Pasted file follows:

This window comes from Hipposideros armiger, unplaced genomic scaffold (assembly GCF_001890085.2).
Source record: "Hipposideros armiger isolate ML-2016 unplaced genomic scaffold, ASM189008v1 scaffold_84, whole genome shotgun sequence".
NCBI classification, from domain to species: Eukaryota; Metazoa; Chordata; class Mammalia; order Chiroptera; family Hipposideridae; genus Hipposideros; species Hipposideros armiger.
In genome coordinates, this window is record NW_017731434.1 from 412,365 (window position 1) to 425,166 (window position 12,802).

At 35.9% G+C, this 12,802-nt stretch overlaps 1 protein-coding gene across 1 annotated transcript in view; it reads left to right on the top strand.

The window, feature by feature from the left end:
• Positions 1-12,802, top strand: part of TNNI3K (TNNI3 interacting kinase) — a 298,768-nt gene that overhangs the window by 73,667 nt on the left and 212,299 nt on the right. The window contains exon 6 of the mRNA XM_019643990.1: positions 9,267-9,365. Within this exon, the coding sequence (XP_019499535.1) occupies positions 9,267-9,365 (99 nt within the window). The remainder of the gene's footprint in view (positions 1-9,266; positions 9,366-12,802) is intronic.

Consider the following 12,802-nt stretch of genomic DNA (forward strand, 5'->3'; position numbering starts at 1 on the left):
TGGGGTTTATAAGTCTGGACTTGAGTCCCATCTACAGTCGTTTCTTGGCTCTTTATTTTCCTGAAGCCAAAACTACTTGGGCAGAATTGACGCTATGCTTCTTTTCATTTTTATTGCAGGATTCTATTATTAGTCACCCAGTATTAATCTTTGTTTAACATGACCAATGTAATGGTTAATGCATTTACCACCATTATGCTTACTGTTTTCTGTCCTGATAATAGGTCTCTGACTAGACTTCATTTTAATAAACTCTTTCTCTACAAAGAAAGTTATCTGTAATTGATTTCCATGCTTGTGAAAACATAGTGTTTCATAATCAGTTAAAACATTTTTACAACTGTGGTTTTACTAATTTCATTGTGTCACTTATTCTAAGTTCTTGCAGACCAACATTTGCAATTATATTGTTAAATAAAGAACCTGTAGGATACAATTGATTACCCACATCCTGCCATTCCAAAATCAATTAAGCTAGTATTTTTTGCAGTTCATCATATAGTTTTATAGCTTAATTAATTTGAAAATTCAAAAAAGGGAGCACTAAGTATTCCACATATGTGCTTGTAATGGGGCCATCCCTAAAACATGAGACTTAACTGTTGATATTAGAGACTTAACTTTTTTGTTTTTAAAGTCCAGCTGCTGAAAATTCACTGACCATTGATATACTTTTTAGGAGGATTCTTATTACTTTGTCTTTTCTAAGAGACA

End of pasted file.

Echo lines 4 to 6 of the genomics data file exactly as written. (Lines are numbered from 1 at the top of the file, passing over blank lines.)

In genome coordinates, this window is record NW_017731434.1 from 412,365 (window position 1) to 425,166 (window position 12,802).

At 35.9% G+C, this 12,802-nt stretch overlaps 1 protein-coding gene across 1 annotated transcript in view; it reads left to right on the top strand.

The window, feature by feature from the left end: